Often time’s anglers become puzzled as to what bait or lure to use in a certain scenario. There exists today hundreds of different ways to catch a striped bass.
Bass can be caught by fishing with mackerel, pogies, squid and herring. Stripers are hooked by surface plugs, diving plugs, darters, shad bodies and jigs. Linesiders are trolled up by bunker spoons, umbrella rigs and swimming plugs. The list goes on and on.
All the above mentioned methods will catch bass. The problem is that not all of these methods always work. If an angler is casting a bulky surface plug, but the bass are honed in on small sand eels, he is more than likely out of luck.
The choice is then left to the fisherman to decide what bait or lure will work on a given trip. But is there one single method that will catch big bass all the time?
If there is, I am yet to discover it.
But by structuring a fishing trip around a single, proven “go-to” presentation, a fisherman can leave the docks with confidence, and easily eliminate half his tackle box.
Like many of you, I rely upon a $2 piece of surgical tubing to consistently put big bass in the boat.
The Tube and Worm
The tube and worm is no secret and for good reason. Tubes are inexpensive and can be easily made at home. Tubes catch inactive striped bass and also catch stripers that are actively feeding on baits that the tube does not imitate.
A tube will often work if bass are feeding on mackerel. A tube will also work if bass are feeding on sand eels. Obviously a tube will work if bass are feeding on two foot long worms. Which leads to the debate around what a tube and worm rig actually imitates.
I firmly believe striped bass mistake tube and worm rigs for ribbon worms and large sandworms which reside in our area, and can grow to a length of four feet. These worms are often reddish-pink or orange in color. Ribbon worms also swim through the water in a spiraling motion. Sandworms do more of a wiggle.
A 24 inch long ribbon worm, gyrating through the water, has an eerily similar resemblance to a properly trolled 24 inch long red tube.
If you are a striped bass accustomed to chasing speedy mackerel and ink filled squid, then catching a worm must be about as easy as it gets. It may be the human equivalent of hitting up the drive-thru over expending the energy necessary to prepare a turkey dinner.
In this sense, I think bass possess a “why not?” attitude towards tube n’ worms. I believe that even if bass are honed in on different bait, they will still eat a ribbon worm because it is so easy to capture.
Maximizing Time Spent On the Water
Enough time is spent on the water searching for fish, as discussed in Developing a Strategy for Finding Big Striped Bass and Tuna.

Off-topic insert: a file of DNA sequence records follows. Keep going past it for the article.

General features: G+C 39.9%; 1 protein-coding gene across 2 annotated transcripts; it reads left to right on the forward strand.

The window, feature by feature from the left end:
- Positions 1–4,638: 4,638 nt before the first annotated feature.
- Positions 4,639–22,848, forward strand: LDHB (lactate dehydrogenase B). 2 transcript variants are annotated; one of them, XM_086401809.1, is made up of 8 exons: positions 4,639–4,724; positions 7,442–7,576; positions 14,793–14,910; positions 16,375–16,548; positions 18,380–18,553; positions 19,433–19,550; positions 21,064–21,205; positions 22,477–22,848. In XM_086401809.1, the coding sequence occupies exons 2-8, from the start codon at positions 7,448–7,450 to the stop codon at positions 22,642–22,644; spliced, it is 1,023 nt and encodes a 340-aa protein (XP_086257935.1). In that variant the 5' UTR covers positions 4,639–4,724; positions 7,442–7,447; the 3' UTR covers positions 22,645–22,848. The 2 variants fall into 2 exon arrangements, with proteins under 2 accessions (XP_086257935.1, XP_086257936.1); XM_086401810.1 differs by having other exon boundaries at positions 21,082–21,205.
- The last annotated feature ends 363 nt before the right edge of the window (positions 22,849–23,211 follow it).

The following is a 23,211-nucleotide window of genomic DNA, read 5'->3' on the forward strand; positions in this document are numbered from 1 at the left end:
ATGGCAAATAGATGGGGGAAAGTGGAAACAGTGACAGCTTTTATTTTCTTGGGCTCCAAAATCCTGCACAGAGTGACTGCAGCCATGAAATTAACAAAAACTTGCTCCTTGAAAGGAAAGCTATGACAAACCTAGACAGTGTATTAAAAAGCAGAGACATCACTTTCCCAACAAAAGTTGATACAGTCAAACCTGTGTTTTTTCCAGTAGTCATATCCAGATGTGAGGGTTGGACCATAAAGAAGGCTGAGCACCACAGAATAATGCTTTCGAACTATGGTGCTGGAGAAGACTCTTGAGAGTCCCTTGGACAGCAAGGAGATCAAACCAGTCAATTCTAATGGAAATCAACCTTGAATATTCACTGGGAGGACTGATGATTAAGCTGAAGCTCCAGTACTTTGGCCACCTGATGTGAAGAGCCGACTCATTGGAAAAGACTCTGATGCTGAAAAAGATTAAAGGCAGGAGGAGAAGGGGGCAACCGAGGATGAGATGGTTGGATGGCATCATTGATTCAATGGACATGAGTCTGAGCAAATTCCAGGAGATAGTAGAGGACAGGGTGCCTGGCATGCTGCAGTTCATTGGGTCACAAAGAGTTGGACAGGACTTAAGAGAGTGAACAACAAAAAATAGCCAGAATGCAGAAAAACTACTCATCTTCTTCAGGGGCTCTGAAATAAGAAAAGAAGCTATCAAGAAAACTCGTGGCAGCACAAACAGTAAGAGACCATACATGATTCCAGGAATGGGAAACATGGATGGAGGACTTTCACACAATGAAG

The last thing I want to do is waste time experimenting with different techniques and lure options when I finally locate an area holding big bass. Rare are the days that a tube n’ worm will not catch a fish, when trolled through productive areas.
This makes it easy to feel confident knowing that the tube will more than likely prove interesting to a passing striped bass, no matter the weather conditions or the presence of particular bait.
Trolling three different tube and worm rigs at three different depths through an area holding fish will quickly tell me what length/color tube and what depth will be most productive. Once a few fish are caught, I will have a pretty good sense as to the most productive tube and depth. A quick adjustment to the other two tubes is all that is needed.
Thus we have three proven fish producing tube and worm rigs, all fishing at the proven fish producing depth. It is a lot easier to consistently put big fish in the boat this way.
It is also much more fun experimenting with different methods after a few nice fish have been boated, such as utilizing light tackle.
Catch More Bass by Keeping Things Simple
There are endless theories bouncing around about what striped bass fishing techniques work best under certain conditions. I understand how easy it can be to get bogged down by the seemingly infinite supply of information on the web, in tackle shops, and in fishing books.
An important thing to remember when heading out on the water is to keep things as simple as possible.
Find the fish and give them something they want to bite.
If a specific technique consistently catches fish under a broad umbrella of variables, then consider making that technique your personal “go-to” presentation.” You will feel more confident knowing you are at least starting your fishing trip with a proven killer.
This year one of my go-to techniques will most definitely be trolling the tube and worm